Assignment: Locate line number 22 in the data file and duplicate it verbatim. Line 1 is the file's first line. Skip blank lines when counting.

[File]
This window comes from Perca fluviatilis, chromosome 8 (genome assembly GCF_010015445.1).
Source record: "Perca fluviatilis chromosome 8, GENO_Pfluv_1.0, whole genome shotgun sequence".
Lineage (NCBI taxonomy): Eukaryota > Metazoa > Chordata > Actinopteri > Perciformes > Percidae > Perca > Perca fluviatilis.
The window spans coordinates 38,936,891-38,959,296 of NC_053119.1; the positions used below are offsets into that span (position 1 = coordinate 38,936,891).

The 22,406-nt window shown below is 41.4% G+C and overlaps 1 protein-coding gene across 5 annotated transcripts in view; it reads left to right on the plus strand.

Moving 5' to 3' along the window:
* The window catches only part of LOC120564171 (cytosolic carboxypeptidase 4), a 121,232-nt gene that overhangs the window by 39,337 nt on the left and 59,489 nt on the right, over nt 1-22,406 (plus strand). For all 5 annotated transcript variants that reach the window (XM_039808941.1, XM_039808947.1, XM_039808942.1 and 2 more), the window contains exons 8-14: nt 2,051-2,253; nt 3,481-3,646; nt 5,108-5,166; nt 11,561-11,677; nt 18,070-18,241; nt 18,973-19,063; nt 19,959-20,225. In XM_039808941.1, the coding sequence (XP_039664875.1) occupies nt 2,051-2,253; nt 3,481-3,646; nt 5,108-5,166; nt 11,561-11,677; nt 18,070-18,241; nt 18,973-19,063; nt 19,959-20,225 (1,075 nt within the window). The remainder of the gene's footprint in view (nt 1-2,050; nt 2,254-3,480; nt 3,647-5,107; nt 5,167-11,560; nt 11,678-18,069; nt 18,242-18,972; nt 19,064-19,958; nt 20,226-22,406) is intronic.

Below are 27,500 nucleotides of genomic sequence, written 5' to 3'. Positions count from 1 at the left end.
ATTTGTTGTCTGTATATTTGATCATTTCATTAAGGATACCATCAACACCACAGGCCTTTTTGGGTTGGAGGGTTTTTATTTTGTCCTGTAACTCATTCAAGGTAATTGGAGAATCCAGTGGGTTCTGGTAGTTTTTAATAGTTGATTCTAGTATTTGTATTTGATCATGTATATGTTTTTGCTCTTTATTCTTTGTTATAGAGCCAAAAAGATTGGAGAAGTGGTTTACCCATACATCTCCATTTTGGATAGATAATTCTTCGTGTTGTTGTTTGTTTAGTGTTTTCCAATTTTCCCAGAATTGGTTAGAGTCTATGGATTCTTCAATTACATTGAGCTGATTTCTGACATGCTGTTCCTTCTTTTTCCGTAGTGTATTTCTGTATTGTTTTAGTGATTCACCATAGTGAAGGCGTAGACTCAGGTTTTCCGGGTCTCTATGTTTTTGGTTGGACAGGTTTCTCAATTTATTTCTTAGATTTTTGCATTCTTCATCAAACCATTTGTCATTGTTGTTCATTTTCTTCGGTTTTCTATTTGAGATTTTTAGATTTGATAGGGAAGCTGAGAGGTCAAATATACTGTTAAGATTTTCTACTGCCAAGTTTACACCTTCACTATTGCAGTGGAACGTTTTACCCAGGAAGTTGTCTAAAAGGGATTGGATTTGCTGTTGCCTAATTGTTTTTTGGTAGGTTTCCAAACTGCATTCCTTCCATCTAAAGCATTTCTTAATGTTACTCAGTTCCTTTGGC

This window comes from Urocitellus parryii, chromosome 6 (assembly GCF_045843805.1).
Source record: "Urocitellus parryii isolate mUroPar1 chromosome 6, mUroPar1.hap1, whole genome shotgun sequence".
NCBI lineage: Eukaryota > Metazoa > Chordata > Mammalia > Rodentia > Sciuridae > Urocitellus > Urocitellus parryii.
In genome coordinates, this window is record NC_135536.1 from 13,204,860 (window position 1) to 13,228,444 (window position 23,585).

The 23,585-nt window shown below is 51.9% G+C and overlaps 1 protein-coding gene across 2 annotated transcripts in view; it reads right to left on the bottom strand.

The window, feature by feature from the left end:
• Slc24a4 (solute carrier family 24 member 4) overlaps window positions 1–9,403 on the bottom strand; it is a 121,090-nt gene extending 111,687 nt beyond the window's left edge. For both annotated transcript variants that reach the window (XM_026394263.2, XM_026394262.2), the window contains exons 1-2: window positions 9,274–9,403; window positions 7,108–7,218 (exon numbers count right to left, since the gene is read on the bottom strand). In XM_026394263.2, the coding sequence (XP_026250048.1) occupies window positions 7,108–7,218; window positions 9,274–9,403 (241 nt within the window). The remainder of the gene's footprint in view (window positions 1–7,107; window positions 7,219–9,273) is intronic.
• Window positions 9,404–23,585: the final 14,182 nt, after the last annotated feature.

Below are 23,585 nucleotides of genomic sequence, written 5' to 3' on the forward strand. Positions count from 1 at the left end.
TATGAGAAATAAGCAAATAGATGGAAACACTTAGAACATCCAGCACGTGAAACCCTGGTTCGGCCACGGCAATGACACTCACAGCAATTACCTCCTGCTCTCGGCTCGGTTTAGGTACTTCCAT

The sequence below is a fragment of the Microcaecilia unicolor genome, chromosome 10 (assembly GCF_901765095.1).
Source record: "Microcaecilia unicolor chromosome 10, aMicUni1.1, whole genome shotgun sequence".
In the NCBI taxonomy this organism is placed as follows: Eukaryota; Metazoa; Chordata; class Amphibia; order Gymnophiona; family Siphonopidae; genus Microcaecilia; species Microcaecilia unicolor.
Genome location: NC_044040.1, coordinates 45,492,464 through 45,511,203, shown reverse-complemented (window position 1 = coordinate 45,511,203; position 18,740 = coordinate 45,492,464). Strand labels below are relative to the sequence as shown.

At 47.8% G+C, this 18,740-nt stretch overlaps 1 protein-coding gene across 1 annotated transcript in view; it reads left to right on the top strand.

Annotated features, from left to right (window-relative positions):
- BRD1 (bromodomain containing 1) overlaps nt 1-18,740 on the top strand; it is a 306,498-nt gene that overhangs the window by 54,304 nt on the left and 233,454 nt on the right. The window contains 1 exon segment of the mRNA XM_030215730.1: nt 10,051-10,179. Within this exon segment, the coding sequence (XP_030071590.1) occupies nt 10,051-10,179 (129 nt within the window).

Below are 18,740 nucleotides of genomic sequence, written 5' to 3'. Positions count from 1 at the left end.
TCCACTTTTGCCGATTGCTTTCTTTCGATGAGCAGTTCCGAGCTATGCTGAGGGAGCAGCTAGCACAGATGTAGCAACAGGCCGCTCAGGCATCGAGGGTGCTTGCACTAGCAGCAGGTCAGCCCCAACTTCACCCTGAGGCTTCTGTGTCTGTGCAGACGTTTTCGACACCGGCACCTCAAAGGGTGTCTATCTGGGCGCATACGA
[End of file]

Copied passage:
In the NCBI taxonomy this organism is placed as follows: Eukaryota; Metazoa; Chordata; class Amphibia; order Gymnophiona; family Siphonopidae; genus Microcaecilia; species Microcaecilia unicolor.